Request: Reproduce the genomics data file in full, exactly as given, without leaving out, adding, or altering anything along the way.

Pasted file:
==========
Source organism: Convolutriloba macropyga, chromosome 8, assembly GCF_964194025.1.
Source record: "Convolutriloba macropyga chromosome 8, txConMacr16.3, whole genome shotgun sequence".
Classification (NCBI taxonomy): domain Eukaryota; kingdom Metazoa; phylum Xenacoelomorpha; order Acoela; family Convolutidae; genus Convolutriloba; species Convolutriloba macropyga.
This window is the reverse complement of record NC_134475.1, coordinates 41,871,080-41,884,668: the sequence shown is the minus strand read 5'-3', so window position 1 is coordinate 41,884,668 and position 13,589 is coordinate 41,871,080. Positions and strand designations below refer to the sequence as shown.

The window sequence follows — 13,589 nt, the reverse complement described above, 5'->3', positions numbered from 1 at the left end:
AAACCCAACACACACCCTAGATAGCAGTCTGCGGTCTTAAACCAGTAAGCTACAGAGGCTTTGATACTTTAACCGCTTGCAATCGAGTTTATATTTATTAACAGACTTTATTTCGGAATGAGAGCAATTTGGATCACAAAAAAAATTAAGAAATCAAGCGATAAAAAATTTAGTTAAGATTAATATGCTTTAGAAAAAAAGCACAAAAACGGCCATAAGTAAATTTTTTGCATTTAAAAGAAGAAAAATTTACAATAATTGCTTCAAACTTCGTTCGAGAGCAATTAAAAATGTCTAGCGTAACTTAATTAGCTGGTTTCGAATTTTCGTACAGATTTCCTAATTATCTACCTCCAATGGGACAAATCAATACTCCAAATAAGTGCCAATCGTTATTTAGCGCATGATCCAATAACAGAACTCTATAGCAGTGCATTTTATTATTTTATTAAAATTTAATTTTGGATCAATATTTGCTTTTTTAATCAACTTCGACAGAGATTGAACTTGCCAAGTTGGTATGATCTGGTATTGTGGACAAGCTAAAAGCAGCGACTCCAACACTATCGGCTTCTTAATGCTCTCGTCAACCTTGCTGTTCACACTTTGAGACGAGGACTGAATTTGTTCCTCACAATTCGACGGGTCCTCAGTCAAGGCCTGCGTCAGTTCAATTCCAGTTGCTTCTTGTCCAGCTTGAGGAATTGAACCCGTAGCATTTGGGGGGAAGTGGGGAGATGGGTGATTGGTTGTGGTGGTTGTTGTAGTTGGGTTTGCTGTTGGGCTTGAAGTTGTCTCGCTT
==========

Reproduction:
Source organism: Convolutriloba macropyga, chromosome 8, assembly GCF_964194025.1.
Source record: "Convolutriloba macropyga chromosome 8, txConMacr16.3, whole genome shotgun sequence".
Classification (NCBI taxonomy): domain Eukaryota; kingdom Metazoa; phylum Xenacoelomorpha; order Acoela; family Convolutidae; genus Convolutriloba; species Convolutriloba macropyga.
This window is the reverse complement of record NC_134475.1, coordinates 41,871,080-41,884,668: the sequence shown is the minus strand read 5'-3', so window position 1 is coordinate 41,884,668 and position 13,589 is coordinate 41,871,080. Positions and strand designations below refer to the sequence as shown.

The window sequence follows — 13,589 nt, the reverse complement described above, 5'->3', positions numbered from 1 at the left end:
AAACCCAACACACACCCTAGATAGCAGTCTGCGGTCTTAAACCAGTAAGCTACAGAGGCTTTGATACTTTAACCGCTTGCAATCGAGTTTATATTTATTAACAGACTTTATTTCGGAATGAGAGCAATTTGGATCACAAAAAAAATTAAGAAATCAAGCGATAAAAAATTTAGTTAAGATTAATATGCTTTAGAAAAAAAGCACAAAAACGGCCATAAGTAAATTTTTTGCATTTAAAAGAAGAAAAATTTACAATAATTGCTTCAAACTTCGTTCGAGAGCAATTAAAAATGTCTAGCGTAACTTAATTAGCTGGTTTCGAATTTTCGTACAGATTTCCTAATTATCTACCTCCAATGGGACAAATCAATACTCCAAATAAGTGCCAATCGTTATTTAGCGCATGATCCAATAACAGAACTCTATAGCAGTGCATTTTATTATTTTATTAAAATTTAATTTTGGATCAATATTTGCTTTTTTAATCAACTTCGACAGAGATTGAACTTGCCAAGTTGGTATGATCTGGTATTGTGGACAAGCTAAAAGCAGCGACTCCAACACTATCGGCTTCTTAATGCTCTCGTCAACCTTGCTGTTCACACTTTGAGACGAGGACTGAATTTGTTCCTCACAATTCGACGGGTCCTCAGTCAAGGCCTGCGTCAGTTCAATTCCAGTTGCTTCTTGTCCAGCTTGAGGAATTGAACCCGTAGCATTTGGGGGGAAGTGGGGAGATGGGTGATTGGTTGTGGTGGTTGTTGTAGTTGGGTTTGCTGTTGGGCTTGAAGTTGTCTCGCTT